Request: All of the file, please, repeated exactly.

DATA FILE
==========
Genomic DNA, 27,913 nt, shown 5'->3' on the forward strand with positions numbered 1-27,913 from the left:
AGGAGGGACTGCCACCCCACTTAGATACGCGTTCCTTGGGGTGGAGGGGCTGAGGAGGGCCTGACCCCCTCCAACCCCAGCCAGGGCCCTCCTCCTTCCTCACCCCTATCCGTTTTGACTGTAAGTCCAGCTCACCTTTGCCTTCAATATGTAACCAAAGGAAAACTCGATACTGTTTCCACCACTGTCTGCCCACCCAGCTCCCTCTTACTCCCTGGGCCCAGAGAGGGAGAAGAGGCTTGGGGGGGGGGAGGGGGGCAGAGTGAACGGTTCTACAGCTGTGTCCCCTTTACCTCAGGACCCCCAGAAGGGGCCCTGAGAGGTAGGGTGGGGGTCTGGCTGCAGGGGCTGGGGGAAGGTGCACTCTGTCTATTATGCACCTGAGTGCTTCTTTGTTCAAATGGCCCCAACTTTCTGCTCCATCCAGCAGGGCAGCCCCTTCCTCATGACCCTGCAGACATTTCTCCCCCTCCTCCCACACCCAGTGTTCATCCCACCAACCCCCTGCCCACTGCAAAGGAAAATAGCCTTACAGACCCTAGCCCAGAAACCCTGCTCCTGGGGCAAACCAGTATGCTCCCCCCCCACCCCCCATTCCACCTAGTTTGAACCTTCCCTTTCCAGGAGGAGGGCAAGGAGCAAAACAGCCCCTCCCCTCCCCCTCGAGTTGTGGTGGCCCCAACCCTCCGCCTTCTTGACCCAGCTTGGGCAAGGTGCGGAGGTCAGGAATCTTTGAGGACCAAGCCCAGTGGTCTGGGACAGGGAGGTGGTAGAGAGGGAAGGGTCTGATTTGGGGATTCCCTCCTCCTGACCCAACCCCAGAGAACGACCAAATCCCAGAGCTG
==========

Genomic DNA, 27,913 nt, shown 5'->3' on the forward strand with positions numbered 1-27,913 from the left:
AGGAGGGACTGCCACCCCACTTAGATACGCGTTCCTTGGGGTGGAGGGGCTGAGGAGGGCCTGACCCCCTCCAACCCCAGCCAGGGCCCTCCTCCTTCCTCACCCCTATCCGTTTTGACTGTAAGTCCAGCTCACCTTTGCCTTCAATATGTAACCAAAGGAAAACTCGATACTGTTTCCACCACTGTCTGCCCACCCAGCTCCCTCTTACTCCCTGGGCCCAGAGAGGGAGAAGAGGCTTGGGGGGGGGGAGGGGGGCAGAGTGAACGGTTCTACAGCTGTGTCCCCTTTACCTCAGGACCCCCAGAAGGGGCCCTGAGAGGTAGGGTGGGGGTCTGGCTGCAGGGGCTGGGGGAAGGTGCACTCTGTCTATTATGCACCTGAGTGCTTCTTTGTTCAAATGGCCCCAACTTTCTGCTCCATCCAGCAGGGCAGCCCCTTCCTCATGACCCTGCAGACATTTCTCCCCCTCCTCCCACACCCAGTGTTCATCCCACCAACCCCCTGCCCACTGCAAAGGAAAATAGCCTTACAGACCCTAGCCCAGAAACCCTGCTCCTGGGGCAAACCAGTATGCTCCCCCCCCACCCCCCATTCCACCTAGTTTGAACCTTCCCTTTCCAGGAGGAGGGCAAGGAGCAAAACAGCCCCTCCCCTCCCCCTCGAGTTGTGGTGGCCCCAACCCTCCGCCTTCTTGACCCAGCTTGGGCAAGGTGCGGAGGTCAGGAATCTTTGAGGACCAAGCCCAGTGGTCTGGGACAGGGAGGTGGTAGAGAGGGAAGGGTCTGATTTGGGGATTCCCTCCTCCTGACCCAACCCCAGAGAACGACCAAATCCCAGAGCTG